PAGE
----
Truth trickles out

The world came to know of these inhuman brutalities through the hard work and dedication of one man — Edmund Dene Morel. He started a magazine with a firm determination to throw light on the atrocities happened in the interiors of the Dark Continent. One of history’s most under-estimated heroes, Edmund Dene Morel was a fearless advocate of truth. He persuaded missionaries, travellers and the exploited victims of Congo to speak out the truth and published them his magazine West African Mail. These revelations had their impact to the extent that the British House of Commons passed a resolution on Congo in 1903. Subsequently, the British Consul in the Congo, Roger Casement, was sent for an investigation.
Edmund Dene Morel, along with Dr. Henry Grattan Guinness and Roger Casement, formed The Congo Reform Association in 1904 with the professed intention of aiding the ruthlessly exploited and impoverished native workforce of the Congo. The Association had the support of famous authors like Mark Twain, Arthur Conan Doyle, Joseph Conrad etc. ED Morel himself wrote a book titled Red Rubber dealing with the forced labour system of Congo.
Some statistics and photographs of the victims confirmed the unbelievable story of wanton rubber exploitation and human rights violations in Congo.

Manipulation of facts

In 1908, when the Belgium Government took over Congo from King Leopold II, Congo Free State became Belgium Congo. Before giving up Congo to Belgium, the King had set up a wide mineral exploitation industry, and the Belgium Government continued the exploitation. Congo remained a Belgium colony till 1960. Belgium was already benefitted by the huge amount of money King Leopold II collected through rubber trading. So it was treated as a patriotic act and used as a ploy to diplomatically hide the painful truth of the past. After the king’s death in 1909, a new image of the Leopold II was created, depicting him as a benefactor and civilizer. The entire history was re-written and the blood stains were tactfully washed away with new stories about philanthropy and civilization.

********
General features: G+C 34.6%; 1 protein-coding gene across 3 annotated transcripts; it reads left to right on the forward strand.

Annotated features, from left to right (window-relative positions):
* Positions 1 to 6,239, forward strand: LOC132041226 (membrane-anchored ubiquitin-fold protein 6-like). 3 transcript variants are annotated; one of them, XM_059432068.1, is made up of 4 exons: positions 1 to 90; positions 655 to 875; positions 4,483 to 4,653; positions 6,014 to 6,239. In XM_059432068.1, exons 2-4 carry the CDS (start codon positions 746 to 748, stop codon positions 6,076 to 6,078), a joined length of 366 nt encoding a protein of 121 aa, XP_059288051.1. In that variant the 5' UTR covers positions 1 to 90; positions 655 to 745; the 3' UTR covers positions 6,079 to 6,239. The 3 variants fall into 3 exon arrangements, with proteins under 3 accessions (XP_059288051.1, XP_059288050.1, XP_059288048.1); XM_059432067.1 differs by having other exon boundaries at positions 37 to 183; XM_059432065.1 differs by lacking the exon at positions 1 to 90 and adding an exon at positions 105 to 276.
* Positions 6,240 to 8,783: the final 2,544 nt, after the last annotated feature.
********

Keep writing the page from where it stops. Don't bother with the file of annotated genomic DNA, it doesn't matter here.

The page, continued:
Historians have estimated the death toll in Congo as high as, 10 million in just 23 years between 1885 and 1908. Apart from large-scale murder and mutilation and oppression under the colonial regime, over work, malnutrition, disease, starvation and stress also took their toll on the native population. It was man’s greed for wealth and glory that took the lives of millions of fellow beings slightly different in skin color
References: Mark Twain (King Leopold’s Soliloquy, (1905) ) , Arthur Conan Doyle (Crime on Congo (1909) ), Joseph Conrad (Heart of Darkness (1899) ), a BBC documentary in 2004, all unravelling the dark period in the history of Congo.